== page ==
The American Society of Cinematographers

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Return to Table of Contents January 2011 Return to Table of Contents
Biutiful
Roger Deakins, ASC, BSC
Page 2
Page 3
Page 4
True Grit
Short Takes
Presidents Desk
DVD Playback
ASC Close-Up
Displaying True Grit


On the face of it, True Grit appears to be one of the simpler stories that Joel and Ethan Coen have tackled, but “it’s probably the most difficult film we’ve ever done together,” says Roger Deakins, ASC, BSC. Adapted from Charles Portis’ novel of the same name, the film is narrated by 14-year-old Mattie Ross (Hailee Steinfeld), who tries to track down her father’s killer, Chaney (Josh Brolin), with the help of a one-eyed marshal, Rooster Cogburn (Jeff Bridges). The two are joined by a Texas Ranger (Matt Damon) who has his own reasons for hunting Chaney, who is hiding in Indian Territory with his gang.

Deakins found Portis’ book “meditative and melancholy, gritty and real,” and the Coens’ script called for a bleak, wintry look. Shooting on location in the Southwest, the filmmakers got what they wished for, but impetuous weather, far-flung locations and harsh terrain created a challenging 55-day shoot. “People were saying, ‘It’s three people and their horses. What could be so difficult?’” Deakins recalls with some amusement.

The pattern was set on day one, when the filmmakers woke up to discover that a nighttime blizzard had dumped 2' of snow on them. “I looked around and thought, ‘What the hell can we shoot today?’” recalls Deakins. Only one scene called for snow, and that location was 150 miles away. Deakins figured he could capture the scene with a Libra head and an electric cart, so the team loaded the equipment onto a stake bed and plowed through the snow. “We managed to make it there just by afternoon, and we got the scene,” he says.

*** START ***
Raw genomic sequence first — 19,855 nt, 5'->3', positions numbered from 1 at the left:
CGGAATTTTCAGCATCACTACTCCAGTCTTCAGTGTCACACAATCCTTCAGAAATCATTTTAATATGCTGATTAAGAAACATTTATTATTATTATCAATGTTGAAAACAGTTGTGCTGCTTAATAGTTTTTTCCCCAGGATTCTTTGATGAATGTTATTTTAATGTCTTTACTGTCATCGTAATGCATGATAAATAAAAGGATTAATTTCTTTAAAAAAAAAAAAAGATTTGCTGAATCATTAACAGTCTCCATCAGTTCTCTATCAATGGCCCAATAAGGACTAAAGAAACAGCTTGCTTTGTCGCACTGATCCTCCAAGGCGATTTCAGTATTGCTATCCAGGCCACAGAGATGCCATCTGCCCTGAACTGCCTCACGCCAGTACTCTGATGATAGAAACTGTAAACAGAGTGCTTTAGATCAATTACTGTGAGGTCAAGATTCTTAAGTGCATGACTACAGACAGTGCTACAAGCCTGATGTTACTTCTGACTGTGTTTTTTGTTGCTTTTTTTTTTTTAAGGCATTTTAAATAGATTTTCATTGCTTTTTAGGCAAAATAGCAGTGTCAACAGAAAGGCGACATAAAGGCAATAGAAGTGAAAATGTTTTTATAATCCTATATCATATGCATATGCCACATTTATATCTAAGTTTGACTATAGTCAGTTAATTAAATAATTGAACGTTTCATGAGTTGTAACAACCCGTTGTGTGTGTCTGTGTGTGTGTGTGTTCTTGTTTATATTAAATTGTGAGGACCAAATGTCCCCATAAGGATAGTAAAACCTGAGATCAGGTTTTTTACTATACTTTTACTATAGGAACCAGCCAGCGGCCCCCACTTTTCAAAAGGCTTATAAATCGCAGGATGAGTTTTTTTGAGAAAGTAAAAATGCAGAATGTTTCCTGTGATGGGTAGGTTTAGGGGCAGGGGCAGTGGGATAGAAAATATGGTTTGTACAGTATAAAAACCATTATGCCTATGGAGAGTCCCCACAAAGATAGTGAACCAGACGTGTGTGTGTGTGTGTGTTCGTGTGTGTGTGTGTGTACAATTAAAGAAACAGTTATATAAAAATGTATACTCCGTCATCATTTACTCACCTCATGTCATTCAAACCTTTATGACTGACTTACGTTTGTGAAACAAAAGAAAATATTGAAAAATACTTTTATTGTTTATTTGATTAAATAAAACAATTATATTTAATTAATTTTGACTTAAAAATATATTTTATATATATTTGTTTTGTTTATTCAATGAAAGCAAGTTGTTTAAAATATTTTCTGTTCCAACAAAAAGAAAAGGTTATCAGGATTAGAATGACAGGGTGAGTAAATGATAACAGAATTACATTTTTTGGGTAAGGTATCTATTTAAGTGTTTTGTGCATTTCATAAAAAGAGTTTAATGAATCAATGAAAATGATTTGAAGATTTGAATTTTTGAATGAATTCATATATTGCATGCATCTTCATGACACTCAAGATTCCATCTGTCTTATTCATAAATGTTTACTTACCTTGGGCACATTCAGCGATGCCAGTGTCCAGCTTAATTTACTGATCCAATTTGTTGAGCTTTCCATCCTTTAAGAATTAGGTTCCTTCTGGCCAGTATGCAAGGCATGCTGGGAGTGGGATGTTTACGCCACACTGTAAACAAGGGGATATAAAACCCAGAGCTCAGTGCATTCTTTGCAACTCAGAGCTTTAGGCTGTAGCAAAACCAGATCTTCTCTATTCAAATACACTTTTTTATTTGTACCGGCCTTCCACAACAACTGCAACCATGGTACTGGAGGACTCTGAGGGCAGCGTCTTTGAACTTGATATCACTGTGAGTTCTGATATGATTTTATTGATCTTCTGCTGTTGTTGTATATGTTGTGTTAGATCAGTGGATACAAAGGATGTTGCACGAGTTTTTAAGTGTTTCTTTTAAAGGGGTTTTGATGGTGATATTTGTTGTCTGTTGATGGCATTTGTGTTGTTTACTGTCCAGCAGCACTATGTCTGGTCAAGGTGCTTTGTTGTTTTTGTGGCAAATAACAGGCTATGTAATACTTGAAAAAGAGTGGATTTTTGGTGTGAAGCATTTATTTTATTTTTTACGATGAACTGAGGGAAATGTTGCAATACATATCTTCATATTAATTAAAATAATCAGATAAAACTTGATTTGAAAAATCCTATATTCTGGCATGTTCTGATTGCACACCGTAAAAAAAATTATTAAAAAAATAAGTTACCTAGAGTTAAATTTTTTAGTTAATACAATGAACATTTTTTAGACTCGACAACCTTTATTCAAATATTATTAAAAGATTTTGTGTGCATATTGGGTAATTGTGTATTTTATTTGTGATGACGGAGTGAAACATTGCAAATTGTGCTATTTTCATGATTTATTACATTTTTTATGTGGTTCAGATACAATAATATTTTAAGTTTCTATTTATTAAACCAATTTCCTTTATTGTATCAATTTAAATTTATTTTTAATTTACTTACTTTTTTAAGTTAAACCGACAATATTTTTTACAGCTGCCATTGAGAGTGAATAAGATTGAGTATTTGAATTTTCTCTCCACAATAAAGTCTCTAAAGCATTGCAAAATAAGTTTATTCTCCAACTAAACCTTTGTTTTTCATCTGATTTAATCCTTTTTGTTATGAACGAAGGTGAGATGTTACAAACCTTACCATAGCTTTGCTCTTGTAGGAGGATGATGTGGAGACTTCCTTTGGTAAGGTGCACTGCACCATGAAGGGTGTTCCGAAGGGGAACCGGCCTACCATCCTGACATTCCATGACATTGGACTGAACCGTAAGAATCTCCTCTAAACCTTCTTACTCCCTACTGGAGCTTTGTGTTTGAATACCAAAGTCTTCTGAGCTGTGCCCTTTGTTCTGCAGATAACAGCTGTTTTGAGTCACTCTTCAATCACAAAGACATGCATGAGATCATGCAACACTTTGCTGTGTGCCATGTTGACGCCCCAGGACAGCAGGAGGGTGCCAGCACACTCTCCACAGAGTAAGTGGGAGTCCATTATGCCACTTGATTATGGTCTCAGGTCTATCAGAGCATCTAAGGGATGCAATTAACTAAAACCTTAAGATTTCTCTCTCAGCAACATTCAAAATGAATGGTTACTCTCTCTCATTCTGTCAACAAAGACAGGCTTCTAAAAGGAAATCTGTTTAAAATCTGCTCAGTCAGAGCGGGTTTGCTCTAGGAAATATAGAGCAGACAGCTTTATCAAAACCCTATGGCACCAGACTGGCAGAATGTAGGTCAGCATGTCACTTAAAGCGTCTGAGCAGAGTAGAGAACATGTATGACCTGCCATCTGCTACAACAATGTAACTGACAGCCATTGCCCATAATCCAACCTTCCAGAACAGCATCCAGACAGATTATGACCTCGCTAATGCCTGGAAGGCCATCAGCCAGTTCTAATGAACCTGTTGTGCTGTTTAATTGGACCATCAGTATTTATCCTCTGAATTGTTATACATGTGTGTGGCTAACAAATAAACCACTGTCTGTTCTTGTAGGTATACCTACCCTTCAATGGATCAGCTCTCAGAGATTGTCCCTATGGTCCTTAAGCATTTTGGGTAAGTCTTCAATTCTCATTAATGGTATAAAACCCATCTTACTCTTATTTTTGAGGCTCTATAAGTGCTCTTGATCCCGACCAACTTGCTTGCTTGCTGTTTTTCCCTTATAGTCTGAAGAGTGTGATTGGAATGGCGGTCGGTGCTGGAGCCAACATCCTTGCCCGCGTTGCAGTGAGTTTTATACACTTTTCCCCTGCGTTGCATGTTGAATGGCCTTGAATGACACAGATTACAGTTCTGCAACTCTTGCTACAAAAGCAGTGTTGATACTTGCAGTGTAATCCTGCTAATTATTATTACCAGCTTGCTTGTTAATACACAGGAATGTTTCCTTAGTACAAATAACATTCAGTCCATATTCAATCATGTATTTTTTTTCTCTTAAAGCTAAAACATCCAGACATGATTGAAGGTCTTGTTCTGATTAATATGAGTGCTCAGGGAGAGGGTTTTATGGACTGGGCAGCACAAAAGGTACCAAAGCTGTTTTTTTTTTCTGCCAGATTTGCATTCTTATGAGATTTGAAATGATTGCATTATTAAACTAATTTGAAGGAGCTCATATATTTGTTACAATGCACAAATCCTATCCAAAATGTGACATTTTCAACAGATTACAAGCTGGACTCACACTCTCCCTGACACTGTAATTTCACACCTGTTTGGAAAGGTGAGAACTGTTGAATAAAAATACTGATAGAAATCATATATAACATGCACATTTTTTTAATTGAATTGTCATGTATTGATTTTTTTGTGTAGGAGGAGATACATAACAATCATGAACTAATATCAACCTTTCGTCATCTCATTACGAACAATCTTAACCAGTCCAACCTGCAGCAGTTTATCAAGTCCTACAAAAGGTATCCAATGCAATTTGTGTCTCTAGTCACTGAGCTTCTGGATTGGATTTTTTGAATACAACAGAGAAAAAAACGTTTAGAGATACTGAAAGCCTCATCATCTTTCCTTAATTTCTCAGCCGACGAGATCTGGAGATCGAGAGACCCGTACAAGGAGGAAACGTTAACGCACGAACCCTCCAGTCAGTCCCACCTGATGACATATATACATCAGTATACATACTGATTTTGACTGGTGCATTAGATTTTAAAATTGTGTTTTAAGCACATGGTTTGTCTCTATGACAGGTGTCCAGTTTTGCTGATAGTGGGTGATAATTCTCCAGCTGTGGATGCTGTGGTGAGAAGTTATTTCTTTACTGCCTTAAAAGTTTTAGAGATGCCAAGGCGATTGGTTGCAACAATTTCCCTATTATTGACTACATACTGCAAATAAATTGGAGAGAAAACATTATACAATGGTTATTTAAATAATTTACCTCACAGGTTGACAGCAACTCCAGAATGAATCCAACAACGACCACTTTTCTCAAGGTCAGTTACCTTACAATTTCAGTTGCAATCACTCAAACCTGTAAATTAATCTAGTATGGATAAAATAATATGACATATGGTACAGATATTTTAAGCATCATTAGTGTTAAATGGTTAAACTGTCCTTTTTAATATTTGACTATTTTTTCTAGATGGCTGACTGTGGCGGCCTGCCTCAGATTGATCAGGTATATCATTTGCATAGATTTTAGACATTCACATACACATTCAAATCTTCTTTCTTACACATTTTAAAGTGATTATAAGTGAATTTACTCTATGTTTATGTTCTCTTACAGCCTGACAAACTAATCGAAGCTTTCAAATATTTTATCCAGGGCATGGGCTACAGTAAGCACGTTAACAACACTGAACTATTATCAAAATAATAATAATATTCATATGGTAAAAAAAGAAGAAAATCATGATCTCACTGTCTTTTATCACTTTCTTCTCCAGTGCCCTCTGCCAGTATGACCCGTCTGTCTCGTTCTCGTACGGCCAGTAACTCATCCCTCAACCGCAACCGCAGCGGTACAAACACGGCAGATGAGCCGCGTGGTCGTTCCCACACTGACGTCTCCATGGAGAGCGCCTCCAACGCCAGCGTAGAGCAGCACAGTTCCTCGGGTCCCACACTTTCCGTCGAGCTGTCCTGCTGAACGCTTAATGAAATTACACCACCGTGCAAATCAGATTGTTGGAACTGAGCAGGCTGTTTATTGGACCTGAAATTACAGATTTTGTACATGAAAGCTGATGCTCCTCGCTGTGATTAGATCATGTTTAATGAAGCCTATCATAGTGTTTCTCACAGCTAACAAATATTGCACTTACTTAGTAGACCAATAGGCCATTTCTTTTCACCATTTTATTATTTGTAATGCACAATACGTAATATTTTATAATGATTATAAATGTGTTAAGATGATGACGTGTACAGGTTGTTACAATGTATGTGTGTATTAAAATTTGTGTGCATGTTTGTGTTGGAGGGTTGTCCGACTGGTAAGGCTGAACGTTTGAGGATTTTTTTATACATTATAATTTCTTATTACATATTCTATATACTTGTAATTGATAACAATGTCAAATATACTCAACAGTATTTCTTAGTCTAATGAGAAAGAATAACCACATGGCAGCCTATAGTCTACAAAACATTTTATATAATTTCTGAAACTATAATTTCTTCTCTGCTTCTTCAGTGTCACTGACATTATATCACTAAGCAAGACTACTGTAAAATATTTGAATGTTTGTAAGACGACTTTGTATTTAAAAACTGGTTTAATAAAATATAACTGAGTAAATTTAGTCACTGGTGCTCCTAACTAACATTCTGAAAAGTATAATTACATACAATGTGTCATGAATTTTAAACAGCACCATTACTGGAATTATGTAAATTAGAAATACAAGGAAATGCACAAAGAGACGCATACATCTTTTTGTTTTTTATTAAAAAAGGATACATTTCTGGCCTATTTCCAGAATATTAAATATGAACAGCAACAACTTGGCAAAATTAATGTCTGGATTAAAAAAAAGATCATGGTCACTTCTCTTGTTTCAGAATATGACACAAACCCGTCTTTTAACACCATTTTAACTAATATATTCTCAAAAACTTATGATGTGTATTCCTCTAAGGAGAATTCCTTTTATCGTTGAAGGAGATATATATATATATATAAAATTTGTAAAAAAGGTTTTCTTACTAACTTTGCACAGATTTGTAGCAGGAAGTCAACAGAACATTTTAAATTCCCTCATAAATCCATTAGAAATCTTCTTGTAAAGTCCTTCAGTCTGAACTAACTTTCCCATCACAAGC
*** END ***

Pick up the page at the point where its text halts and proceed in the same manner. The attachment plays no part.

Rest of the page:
Deakins stayed nimble with the help of his core collaborators, 1st AC Andy Harris, key grip Mitch Lillian, dolly grip Bruce Hamme and gaffer Chris Napolitano. “They were brilliant,” he says. “Under those conditions, you really had to float with it.”

True Grit required extremes of lighting: minimal (flame-lit cabins) and maximal (nighttime gunfights and other action). “Imagine you’re on an electric cart with a stabilizing head tracking with a galloping horse at night, some of it through forest and some of it on an open, empty plain — and you’ve got to light it!” Deakins says, wincing. “The only way to do that is to get as big a light as you can afford and put it as far away as you can.”

That was his approach to a major sequence in which Mattie and her compatriots seek refuge from a snowstorm in a mountain cabin. When they discover that the dwelling is occupied by two members of Chaney’s gang, they set up a stakeout on the surrounding hills. When the rest of the gang arrives, a shootout erupts. The Coens set this sequence entirely at night, requiring Deakins to light a half-mile swath of valley. “I didn’t want a hard, single-source moonlight effect, but something softer because of the oncoming snow,” he says.

Because the sequence comprised three parts, each with a different eyeline, he had to design three separate lighting setups, all without benefit of cranes because of the rocky location. “Rumor went around that I was using 55 big HMIs, and it was partly true, but I wasn’t using them all at once!” says the cinematographer. Rather, they were divided among three hillside platforms, each stretching 120'-150' and holding more than 20 12Ks and 18Ks. The crew then leapfrogged the lights. “We had the first and second sequence ready to go, and then, while we were shooting the second sequence, our rigging crew was moving lights from the first position to the third,” says Deakins.

“It’s hard to move around at night, especially on the side of a rocky hill. That’s when preparation really counts.”

 
 
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